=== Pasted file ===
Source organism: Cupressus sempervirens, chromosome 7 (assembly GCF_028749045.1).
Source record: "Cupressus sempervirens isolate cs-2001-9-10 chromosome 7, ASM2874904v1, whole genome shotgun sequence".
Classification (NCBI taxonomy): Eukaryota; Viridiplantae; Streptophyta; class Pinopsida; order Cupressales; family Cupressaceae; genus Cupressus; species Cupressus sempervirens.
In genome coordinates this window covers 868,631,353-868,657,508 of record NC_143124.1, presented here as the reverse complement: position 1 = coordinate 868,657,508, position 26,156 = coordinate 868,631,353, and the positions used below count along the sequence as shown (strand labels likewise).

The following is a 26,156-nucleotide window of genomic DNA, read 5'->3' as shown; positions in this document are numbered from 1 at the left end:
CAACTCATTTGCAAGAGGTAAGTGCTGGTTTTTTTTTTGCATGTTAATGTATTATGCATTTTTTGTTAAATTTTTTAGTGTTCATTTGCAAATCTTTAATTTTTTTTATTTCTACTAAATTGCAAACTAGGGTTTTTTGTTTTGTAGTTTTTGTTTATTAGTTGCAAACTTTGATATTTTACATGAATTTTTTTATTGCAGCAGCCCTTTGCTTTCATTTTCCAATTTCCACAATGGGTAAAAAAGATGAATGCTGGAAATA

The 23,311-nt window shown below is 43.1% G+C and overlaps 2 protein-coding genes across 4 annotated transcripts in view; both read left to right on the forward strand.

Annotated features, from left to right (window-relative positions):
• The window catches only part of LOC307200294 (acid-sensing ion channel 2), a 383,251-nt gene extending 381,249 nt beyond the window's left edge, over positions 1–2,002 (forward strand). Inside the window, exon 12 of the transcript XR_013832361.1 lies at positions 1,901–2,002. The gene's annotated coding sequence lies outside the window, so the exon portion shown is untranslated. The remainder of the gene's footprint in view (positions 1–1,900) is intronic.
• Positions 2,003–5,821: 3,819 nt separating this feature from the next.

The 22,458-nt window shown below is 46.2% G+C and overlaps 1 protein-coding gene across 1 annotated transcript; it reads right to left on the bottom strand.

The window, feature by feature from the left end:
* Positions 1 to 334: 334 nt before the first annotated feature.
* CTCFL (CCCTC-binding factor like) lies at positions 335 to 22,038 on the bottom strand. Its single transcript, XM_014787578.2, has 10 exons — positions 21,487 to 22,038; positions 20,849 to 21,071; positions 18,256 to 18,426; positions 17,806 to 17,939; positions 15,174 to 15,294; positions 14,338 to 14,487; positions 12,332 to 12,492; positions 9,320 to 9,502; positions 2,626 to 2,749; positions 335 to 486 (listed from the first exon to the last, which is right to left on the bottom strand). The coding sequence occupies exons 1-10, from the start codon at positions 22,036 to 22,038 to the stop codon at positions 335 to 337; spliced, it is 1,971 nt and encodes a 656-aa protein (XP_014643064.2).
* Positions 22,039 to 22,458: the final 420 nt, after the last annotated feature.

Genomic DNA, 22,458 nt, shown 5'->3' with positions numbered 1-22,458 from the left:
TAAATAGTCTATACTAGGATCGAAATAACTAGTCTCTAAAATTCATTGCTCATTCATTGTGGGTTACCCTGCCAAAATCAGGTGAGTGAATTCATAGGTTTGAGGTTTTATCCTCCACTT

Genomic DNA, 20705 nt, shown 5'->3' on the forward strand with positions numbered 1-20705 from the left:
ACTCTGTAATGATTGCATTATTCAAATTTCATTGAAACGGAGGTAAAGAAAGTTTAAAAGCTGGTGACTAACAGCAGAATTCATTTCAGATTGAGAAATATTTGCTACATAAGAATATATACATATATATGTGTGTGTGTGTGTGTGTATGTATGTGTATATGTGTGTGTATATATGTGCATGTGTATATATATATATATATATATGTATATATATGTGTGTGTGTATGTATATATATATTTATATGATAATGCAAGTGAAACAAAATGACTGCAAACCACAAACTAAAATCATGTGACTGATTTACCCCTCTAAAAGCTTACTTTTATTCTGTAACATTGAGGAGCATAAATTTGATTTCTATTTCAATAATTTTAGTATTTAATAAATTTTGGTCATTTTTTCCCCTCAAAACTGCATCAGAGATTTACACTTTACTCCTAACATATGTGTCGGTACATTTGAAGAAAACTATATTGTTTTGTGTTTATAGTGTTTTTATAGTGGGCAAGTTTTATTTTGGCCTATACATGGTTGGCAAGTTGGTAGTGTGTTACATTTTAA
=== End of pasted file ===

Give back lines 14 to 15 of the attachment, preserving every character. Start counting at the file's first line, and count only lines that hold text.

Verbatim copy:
* CTCFL (CCCTC-binding factor like) lies at positions 335 to 22,038 on the bottom strand. Its single transcript, XM_014787578.2, has 10 exons — positions 21,487 to 22,038; positions 20,849 to 21,071; positions 18,256 to 18,426; positions 17,806 to 17,939; positions 15,174 to 15,294; positions 14,338 to 14,487; positions 12,332 to 12,492; positions 9,320 to 9,502; positions 2,626 to 2,749; positions 335 to 486 (listed from the first exon to the last, which is right to left on the bottom strand). The coding sequence occupies exons 1-10, from the start codon at positions 22,036 to 22,038 to the stop codon at positions 335 to 337; spliced, it is 1,971 nt and encodes a 656-aa protein (XP_014643064.2).
* Positions 22,039 to 22,458: the final 420 nt, after the last annotated feature.